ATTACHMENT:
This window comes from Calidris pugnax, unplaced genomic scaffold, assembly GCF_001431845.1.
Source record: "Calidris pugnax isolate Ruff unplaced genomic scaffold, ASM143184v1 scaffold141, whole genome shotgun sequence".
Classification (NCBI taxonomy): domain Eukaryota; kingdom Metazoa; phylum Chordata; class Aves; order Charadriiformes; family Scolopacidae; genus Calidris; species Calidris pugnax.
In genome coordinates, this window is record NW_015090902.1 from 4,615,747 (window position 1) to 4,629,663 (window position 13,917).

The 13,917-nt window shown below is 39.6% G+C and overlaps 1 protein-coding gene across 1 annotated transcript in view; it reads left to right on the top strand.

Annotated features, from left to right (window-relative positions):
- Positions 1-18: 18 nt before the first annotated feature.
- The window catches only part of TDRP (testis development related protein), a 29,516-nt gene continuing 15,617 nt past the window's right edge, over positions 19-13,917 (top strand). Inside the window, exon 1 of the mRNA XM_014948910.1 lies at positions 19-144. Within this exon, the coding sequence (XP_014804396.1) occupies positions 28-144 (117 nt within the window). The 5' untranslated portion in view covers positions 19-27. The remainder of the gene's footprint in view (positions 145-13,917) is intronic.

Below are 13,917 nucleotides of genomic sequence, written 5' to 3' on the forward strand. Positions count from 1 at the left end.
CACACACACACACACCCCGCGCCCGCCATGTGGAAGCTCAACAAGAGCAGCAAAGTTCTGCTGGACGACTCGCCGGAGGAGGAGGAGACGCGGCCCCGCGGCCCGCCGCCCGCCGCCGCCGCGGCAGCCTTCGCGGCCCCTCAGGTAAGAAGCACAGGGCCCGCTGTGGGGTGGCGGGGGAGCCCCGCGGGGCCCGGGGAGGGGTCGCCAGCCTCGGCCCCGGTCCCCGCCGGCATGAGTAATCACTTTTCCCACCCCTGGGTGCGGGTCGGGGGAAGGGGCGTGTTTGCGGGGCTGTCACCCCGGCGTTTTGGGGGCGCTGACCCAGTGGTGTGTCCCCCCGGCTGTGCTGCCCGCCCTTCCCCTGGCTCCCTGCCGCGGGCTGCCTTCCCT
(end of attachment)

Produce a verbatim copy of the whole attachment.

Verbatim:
This window comes from Calidris pugnax, unplaced genomic scaffold, assembly GCF_001431845.1.
Source record: "Calidris pugnax isolate Ruff unplaced genomic scaffold, ASM143184v1 scaffold141, whole genome shotgun sequence".
Classification (NCBI taxonomy): domain Eukaryota; kingdom Metazoa; phylum Chordata; class Aves; order Charadriiformes; family Scolopacidae; genus Calidris; species Calidris pugnax.
In genome coordinates, this window is record NW_015090902.1 from 4,615,747 (window position 1) to 4,629,663 (window position 13,917).

The 13,917-nt window shown below is 39.6% G+C and overlaps 1 protein-coding gene across 1 annotated transcript in view; it reads left to right on the top strand.

Annotated features, from left to right (window-relative positions):
- Positions 1-18: 18 nt before the first annotated feature.
- The window catches only part of TDRP (testis development related protein), a 29,516-nt gene continuing 15,617 nt past the window's right edge, over positions 19-13,917 (top strand). Inside the window, exon 1 of the mRNA XM_014948910.1 lies at positions 19-144. Within this exon, the coding sequence (XP_014804396.1) occupies positions 28-144 (117 nt within the window). The 5' untranslated portion in view covers positions 19-27. The remainder of the gene's footprint in view (positions 145-13,917) is intronic.

Below are 13,917 nucleotides of genomic sequence, written 5' to 3' on the forward strand. Positions count from 1 at the left end.
CACACACACACACACCCCGCGCCCGCCATGTGGAAGCTCAACAAGAGCAGCAAAGTTCTGCTGGACGACTCGCCGGAGGAGGAGGAGACGCGGCCCCGCGGCCCGCCGCCCGCCGCCGCCGCGGCAGCCTTCGCGGCCCCTCAGGTAAGAAGCACAGGGCCCGCTGTGGGGTGGCGGGGGAGCCCCGCGGGGCCCGGGGAGGGGTCGCCAGCCTCGGCCCCGGTCCCCGCCGGCATGAGTAATCACTTTTCCCACCCCTGGGTGCGGGTCGGGGGAAGGGGCGTGTTTGCGGGGCTGTCACCCCGGCGTTTTGGGGGCGCTGACCCAGTGGTGTGTCCCCCCGGCTGTGCTGCCCGCCCTTCCCCTGGCTCCCTGCCGCGGGCTGCCTTCCCT